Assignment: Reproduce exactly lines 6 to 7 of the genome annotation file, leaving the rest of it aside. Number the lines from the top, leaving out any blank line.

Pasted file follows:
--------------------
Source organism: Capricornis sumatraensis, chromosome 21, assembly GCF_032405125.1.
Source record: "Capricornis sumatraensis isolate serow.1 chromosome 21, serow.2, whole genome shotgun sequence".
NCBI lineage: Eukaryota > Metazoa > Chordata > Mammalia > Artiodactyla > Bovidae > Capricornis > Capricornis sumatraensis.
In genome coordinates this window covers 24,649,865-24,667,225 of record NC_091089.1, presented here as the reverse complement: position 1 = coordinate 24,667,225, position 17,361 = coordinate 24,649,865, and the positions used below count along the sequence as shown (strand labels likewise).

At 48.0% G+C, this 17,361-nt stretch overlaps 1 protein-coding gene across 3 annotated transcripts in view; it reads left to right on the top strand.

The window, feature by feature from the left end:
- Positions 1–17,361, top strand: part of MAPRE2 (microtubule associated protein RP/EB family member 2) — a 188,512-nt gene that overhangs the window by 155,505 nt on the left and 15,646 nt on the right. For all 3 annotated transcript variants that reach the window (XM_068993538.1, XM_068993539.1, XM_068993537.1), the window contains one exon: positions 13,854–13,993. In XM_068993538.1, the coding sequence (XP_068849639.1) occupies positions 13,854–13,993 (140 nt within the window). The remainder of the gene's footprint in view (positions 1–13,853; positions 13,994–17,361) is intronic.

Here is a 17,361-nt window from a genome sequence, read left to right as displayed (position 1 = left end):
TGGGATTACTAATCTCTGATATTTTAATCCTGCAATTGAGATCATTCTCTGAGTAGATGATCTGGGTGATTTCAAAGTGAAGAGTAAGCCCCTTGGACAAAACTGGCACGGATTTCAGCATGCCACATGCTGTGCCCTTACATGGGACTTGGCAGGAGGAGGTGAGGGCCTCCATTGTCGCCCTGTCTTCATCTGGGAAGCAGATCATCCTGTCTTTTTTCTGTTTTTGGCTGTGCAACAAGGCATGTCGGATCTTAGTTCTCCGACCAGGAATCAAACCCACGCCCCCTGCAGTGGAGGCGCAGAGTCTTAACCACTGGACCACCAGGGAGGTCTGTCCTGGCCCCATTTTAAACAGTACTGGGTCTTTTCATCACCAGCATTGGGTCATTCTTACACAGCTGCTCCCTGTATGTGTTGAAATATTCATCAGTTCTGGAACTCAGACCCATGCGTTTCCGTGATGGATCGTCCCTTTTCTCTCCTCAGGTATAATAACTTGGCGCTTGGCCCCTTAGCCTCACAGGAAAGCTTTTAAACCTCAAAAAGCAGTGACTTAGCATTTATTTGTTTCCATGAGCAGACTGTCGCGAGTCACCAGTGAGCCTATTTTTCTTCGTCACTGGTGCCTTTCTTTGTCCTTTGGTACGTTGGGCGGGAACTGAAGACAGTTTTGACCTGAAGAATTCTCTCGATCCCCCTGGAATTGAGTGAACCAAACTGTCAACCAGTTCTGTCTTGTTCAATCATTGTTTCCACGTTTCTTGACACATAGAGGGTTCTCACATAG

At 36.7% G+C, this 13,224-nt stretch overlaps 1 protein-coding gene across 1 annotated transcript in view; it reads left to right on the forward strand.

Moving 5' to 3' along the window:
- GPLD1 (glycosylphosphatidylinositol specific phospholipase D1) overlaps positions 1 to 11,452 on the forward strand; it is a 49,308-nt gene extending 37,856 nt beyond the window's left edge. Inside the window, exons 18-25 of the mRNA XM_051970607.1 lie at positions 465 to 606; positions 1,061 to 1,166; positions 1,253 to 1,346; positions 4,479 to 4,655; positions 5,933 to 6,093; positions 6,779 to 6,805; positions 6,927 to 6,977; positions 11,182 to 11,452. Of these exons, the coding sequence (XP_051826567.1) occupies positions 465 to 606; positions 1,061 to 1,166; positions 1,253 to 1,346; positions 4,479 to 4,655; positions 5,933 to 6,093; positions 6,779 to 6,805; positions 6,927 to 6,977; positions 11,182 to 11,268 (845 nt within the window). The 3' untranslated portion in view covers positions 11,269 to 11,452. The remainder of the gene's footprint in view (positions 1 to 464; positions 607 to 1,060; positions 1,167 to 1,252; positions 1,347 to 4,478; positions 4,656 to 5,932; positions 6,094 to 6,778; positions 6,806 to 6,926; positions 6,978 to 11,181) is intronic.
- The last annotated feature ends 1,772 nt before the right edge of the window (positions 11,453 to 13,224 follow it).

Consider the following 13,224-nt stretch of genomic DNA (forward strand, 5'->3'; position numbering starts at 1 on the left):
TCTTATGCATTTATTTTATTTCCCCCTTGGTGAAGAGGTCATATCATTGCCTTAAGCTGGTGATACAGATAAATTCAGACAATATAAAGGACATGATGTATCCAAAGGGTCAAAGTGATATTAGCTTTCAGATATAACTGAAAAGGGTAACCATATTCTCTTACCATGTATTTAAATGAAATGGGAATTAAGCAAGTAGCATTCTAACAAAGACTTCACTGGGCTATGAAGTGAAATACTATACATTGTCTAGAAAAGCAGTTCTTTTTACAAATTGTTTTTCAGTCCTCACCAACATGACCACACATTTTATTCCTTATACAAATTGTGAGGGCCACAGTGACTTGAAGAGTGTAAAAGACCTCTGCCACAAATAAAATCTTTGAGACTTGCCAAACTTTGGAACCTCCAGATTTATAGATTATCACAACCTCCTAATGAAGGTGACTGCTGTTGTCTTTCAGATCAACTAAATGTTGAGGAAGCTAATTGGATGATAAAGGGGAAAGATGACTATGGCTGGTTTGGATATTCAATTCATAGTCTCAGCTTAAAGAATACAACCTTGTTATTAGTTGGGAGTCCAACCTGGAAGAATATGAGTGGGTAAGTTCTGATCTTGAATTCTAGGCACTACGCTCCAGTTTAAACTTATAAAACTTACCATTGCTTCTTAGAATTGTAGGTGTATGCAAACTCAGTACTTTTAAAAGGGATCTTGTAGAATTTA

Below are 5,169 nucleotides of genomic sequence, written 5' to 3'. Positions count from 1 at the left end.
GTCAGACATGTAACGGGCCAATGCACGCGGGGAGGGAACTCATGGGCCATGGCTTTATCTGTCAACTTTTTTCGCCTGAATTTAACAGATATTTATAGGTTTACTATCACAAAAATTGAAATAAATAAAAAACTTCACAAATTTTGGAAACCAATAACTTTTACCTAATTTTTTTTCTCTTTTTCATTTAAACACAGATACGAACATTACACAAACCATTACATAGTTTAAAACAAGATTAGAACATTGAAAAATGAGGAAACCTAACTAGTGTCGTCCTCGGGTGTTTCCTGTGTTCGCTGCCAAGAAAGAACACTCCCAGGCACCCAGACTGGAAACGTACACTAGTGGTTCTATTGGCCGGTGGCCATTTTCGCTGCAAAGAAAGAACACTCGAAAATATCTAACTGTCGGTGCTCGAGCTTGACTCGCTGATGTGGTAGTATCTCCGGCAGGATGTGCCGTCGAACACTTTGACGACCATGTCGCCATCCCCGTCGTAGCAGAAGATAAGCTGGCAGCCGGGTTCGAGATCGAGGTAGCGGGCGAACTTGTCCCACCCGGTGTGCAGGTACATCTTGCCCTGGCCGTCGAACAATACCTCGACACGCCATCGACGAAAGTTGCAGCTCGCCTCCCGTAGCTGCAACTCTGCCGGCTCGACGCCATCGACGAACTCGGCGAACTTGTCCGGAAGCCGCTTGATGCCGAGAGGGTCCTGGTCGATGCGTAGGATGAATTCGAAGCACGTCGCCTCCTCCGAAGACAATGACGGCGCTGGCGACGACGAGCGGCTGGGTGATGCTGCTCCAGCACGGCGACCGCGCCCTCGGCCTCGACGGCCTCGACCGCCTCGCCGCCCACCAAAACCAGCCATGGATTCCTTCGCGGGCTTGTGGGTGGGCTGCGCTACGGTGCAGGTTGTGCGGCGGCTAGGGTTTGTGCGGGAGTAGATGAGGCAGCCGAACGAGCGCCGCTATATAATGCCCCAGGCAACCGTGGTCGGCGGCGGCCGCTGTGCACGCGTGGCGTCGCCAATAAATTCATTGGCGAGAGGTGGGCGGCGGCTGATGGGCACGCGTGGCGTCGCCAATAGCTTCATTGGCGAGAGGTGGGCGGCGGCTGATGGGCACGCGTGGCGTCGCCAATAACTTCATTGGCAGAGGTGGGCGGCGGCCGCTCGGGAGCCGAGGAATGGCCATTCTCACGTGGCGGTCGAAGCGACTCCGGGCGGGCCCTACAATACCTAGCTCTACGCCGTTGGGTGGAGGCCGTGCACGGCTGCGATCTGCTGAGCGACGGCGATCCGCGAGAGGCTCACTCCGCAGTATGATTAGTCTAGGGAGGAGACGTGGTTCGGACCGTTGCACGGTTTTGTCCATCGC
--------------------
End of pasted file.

The window, feature by feature from the left end:
- Positions 1–17,361, top strand: part of MAPRE2 (microtubule associated protein RP/EB family member 2) — a 188,512-nt gene that overhangs the window by 155,505 nt on the left and 15,646 nt on the right. For all 3 annotated transcript variants that reach the window (XM_068993538.1, XM_068993539.1, XM_068993537.1), the window contains one exon: positions 13,854–13,993. In XM_068993538.1, the coding sequence (XP_068849639.1) occupies positions 13,854–13,993 (140 nt within the window). The remainder of the gene's footprint in view (positions 1–13,853; positions 13,994–17,361) is intronic.